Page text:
The Falcon Eye 1 military reconnaissance satellite for the United Arab Emirates is set to ride a Vega launcher into a 379-mile-high (611-kilometer) orbit Wednesday night from French Guiana on a mission that will take less than one hour from liftoff until spacecraft separation.
Liftoff is scheduled for July 10 at 9:53:03 p.m. EDT (0153:03 GMT on July 11) from the Vega launch pad at the Guiana Space Center, located on the northeastern coast of South America. The Vega launcher, primarily developed and built in Italy, will head north over the Atlantic Ocean to deliver the Falcon Eye 1 imaging satellite into a sun-synchronous orbit flying from pole-to-pole.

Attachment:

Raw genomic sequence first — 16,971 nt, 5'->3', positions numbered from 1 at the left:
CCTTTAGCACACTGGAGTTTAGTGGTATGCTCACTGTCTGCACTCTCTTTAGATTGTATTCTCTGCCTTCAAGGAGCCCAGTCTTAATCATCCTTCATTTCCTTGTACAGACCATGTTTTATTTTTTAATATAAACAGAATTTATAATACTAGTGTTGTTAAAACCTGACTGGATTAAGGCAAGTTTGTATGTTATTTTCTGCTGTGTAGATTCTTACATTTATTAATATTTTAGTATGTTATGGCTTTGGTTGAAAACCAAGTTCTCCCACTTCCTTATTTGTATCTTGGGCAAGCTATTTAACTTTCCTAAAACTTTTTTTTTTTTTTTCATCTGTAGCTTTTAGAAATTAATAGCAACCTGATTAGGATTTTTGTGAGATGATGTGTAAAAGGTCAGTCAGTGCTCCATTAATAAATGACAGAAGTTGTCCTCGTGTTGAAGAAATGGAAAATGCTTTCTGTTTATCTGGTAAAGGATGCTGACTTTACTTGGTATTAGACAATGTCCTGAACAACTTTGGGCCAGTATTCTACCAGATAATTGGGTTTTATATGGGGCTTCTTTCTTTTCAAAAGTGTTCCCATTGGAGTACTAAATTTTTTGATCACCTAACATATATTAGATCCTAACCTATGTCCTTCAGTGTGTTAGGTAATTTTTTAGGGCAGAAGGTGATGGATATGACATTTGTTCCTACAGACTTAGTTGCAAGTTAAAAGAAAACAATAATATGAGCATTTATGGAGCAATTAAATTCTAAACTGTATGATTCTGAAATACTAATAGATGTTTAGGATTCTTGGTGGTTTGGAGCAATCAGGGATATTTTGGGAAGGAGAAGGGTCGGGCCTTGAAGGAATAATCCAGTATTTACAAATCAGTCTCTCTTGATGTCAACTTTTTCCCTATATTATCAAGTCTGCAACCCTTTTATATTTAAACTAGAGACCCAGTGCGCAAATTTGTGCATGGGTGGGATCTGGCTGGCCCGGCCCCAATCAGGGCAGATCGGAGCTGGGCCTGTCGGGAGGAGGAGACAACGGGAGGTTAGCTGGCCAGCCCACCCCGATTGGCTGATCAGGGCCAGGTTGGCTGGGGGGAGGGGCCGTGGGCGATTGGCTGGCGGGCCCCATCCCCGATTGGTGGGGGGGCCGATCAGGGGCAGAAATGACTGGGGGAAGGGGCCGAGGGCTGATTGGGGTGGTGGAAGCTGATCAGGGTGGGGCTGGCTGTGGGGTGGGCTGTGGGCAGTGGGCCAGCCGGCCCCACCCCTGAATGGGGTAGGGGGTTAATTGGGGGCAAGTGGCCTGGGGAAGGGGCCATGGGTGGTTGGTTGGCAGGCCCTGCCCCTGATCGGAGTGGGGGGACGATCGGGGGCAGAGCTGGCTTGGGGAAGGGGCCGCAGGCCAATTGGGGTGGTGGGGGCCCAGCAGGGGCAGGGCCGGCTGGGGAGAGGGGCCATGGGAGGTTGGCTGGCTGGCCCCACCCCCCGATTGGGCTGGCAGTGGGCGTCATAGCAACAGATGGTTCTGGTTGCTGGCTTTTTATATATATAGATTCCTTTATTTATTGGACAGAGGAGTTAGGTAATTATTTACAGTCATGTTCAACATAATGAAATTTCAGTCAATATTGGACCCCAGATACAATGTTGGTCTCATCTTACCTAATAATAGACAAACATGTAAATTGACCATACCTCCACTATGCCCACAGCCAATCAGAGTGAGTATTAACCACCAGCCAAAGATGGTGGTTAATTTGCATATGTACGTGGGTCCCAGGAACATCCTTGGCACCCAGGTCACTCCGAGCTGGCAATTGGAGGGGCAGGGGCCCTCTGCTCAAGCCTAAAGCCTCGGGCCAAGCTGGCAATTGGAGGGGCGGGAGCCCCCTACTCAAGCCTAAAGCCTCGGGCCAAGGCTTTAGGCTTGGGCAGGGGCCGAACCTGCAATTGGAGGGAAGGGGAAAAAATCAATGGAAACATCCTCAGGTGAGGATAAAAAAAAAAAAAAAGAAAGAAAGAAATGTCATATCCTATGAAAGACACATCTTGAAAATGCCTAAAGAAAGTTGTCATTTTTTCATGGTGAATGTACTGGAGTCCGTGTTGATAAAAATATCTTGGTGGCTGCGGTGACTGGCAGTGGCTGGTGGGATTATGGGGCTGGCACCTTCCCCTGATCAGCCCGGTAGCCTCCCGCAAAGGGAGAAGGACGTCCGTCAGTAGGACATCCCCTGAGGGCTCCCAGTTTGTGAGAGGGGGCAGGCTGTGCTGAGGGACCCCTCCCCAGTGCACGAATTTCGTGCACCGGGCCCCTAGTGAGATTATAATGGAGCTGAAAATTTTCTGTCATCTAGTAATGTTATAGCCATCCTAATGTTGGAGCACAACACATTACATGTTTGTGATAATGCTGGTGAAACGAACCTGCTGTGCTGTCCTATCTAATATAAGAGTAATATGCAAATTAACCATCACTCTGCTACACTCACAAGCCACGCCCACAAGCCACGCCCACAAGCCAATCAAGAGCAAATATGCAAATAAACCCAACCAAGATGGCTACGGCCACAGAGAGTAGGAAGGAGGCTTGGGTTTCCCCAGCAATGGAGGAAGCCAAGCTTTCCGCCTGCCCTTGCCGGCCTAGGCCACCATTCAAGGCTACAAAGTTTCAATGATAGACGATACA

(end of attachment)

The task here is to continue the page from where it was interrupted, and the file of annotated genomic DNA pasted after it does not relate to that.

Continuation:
It will be the 15th flight of a Vega rocket, and the second Vega mission of 2019.
Ready for blastoff just after sunset Wednesday with a classified payload for the U.S. government’s spy satellite agency, a United Launch Alliance Atlas 5 rocket rolled out to its launch pad at Cape Canaveral late Tuesday afternoon after an unplanned trip back inside its integration building for repairs.
SpaceX’s two fast-maneuvering payload fairing recovery vessels were in the right place at the right time Monday to catch both halves of the nose shroud jettisoned by a Falcon 9 rocket climbing into orbit with South Korea’s Anasis 2 military communications satellite.
The military-run spaceport at Cape Canaveral will soon be renamed Cape Canaveral Space Force Station to reflect the facility’s transition from the U.S. Air Force to the newly-created Space Force, military officials said Friday.